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The World Through the Prism of Poetry and Science

TOY MEDIUM; Materialism and Modern Lyric By Daniel Tiffany; University of California Press: 352 pp., $19.95 paper

May 07, 2000|MARINA WARNER

In his subterranean forge, the god Hephaestus makes the arms of Achilles, and he's helped at his work by "golden handmaidens, who looked like real girls and could not only speak and use their limbs but were endowed with intelligence. . . ." How did these metallic automata, skilled and sentient, differ from human beings? Already, here in the "Iliad," the blurring of distinction between fabricated and organic life provokes shivers of the poetic uncanny. In the "Odyssey," by contrast, when Odysseus meets his mother in the Underworld and tries to embrace her, he finds that his arms pass through thin air: She, who was once a person, who is now standing before him, has become a phantom, a shade, an illusion.

Which is more real: the robot or the ghost? And what kind of existence does Homer confer upon them through making their pictures in words? What are the bodies of gods and angels made of? When a lover kisses the image of a beloved in a portrait or a photograph, what kind of materiality does the picture possess? When figures haunt you in your dreams, what are these thoughts made of? Is "picture-flesh"--Merleau-Ponty's phrase for images--real? When viewers write in to soaps to complain about the actors' behavior, in what dimension of reality do they think the characters live? These are the kinds of puzzles about existence that Daniel Tiffany's "Toy Medium," a complex, remarkably original and challenging study, sets stirring.

Tiffany does not set out to answer them by recourse to the usual distinctions between dream and reality, between subjective and objective experience. Instead, he introduces the reader to a vertiginous and dazzling realm, inaugurated by the ancient philosophers--Democritus and Epicurus--continued in the poetic science of Lucretius, further developed by Leibniz and Descartes and profoundly inflected in the 20th century by the discoveries of the new physics.

At one level, he is putting forward bold claims for the truth-telling of lyric poetry; at another, he has undertaken a history of scientific materialist thought, carefully and insistently exposing the vulgar error of mistaking it for realism. The search for the nature of matter, and its early postulation of the invisible atom at its core, broke the links with empirical methods: In this territory of the sphinx, the limits of sensory experience are breached, and the world dissolves into radiance and flux, bodies turn into clouds and blazes of particles. As Bertrand Russell put it, in the physics of relativity, "a piece of matter has become, not a persistent thing with varying states, but a system of interrelated events . . . the prejudice that the real is permanent must be abandoned." Neither the eyes nor the other senses can offer any guarantees of presence or existence, for in the hidden recesses of quantum theory, nothing is apprehensible.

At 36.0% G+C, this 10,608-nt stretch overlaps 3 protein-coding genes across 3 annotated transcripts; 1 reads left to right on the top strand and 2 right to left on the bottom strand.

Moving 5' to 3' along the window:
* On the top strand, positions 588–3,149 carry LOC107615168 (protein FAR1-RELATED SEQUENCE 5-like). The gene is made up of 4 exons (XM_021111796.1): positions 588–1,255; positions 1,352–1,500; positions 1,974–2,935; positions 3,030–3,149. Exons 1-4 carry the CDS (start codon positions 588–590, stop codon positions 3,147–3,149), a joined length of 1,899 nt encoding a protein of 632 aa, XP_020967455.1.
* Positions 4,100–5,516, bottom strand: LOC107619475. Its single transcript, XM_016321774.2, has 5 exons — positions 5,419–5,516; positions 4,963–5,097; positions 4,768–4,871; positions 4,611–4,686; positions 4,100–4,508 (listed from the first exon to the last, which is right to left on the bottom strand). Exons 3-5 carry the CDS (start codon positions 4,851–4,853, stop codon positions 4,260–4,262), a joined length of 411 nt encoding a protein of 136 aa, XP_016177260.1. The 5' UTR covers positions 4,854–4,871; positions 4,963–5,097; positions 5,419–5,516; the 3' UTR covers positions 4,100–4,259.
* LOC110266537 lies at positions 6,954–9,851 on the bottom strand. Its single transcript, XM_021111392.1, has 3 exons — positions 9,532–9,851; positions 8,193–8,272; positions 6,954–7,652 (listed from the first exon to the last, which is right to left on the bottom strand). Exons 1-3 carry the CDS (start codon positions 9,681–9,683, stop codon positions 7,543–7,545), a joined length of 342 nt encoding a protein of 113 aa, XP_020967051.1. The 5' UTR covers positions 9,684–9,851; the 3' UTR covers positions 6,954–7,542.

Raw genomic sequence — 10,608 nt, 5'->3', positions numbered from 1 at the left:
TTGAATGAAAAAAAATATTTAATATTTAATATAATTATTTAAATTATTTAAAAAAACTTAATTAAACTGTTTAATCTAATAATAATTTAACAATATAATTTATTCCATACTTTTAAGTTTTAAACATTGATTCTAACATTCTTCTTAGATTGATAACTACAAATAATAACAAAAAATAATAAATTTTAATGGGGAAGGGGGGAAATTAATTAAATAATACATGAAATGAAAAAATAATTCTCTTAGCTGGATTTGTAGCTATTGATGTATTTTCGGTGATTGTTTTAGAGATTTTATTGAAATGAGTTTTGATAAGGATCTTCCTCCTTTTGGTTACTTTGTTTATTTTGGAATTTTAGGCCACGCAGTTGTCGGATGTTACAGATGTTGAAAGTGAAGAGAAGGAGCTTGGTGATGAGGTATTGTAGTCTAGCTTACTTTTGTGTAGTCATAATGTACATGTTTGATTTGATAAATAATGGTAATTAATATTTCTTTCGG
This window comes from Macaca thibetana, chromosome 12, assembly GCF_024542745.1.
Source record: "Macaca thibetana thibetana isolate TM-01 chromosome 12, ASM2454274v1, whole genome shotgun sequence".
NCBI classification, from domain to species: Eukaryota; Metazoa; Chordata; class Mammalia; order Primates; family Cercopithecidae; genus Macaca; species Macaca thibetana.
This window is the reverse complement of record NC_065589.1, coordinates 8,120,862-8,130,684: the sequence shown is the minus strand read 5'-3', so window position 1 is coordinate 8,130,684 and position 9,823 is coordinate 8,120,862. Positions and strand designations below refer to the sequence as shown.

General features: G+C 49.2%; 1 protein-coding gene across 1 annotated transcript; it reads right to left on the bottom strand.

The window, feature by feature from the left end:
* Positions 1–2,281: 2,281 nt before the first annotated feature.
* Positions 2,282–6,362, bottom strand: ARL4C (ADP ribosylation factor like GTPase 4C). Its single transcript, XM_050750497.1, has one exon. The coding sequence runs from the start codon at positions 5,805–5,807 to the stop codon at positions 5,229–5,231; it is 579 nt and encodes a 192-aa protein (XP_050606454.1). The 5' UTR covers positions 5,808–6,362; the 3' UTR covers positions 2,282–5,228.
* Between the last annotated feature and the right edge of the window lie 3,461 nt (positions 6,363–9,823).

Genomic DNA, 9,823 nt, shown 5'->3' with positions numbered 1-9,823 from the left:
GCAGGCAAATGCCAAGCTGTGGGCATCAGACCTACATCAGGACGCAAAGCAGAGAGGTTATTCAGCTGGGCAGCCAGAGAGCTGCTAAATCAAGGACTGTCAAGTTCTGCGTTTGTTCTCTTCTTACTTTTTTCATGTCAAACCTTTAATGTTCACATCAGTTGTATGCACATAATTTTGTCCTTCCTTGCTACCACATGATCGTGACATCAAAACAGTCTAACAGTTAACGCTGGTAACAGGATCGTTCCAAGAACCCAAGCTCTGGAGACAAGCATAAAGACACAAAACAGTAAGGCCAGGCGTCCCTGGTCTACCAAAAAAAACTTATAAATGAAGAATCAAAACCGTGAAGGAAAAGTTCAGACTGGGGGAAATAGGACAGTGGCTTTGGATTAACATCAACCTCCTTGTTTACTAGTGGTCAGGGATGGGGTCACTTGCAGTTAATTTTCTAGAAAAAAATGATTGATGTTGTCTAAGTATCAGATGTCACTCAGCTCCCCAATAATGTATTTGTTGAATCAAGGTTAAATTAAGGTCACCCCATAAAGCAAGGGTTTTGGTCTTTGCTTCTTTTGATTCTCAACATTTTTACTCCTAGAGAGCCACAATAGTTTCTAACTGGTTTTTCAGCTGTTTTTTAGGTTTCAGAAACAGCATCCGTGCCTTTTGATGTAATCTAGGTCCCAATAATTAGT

Materialism's enduring narrative, Tiffany argues, paradoxically renders matter itself immaterial, and this has the profoundly unsettling consequence of closing the gap between phenomena that do not possess corporeality or substance or mass or gravity and entities that do: For Lucretius, a dream, a thought, a hallucination, an image exist and, possessing being, can affect reality. But that reality can be expressed only through metaphor. As Yeats so famously exclaimed in his poem "Byzantium," "Spirit after spirit! . . . Those images that yet / Fresh images beget." This is where poetic language, Tiffany suggests, can play "a more substantial role . . . in the institution of material substance."

Some contemporary critics, such as Jean-Paul Lyotard, Jean Baudrillard and Slavoj Zizek, inveigh against the phantasmagoric character that global media have cast on experience and hanker for a revolt against simulacra, virtual realities, and the flux of images that contribute to the general destabilization of the real. Tiffany does not join these Jeremiahs, for he sees the enhanced status of the virtual and the fantastic as rooted in prophetic science and its reconfiguration of the conditions of existence. "Toy Medium" offers not so much an apologia for the materialist vision as a manifesto for the part that poets and the forging of poetic language has played and can play in the new atomic order of reality. He wants to persuade us against accepting a divide between art's truth and science's facts. "The view that poetry and scientific materialism are essentially at odds," he writes, "rests on a superficial knowledge of the history of materialism. This view is not only mistaken, I want to insist; it is dangerously misleading, because it implies that poetry can recover a place in public discourse only as a radical alternative to science, a position inevitably construed as anti-realist--and unrealistic."


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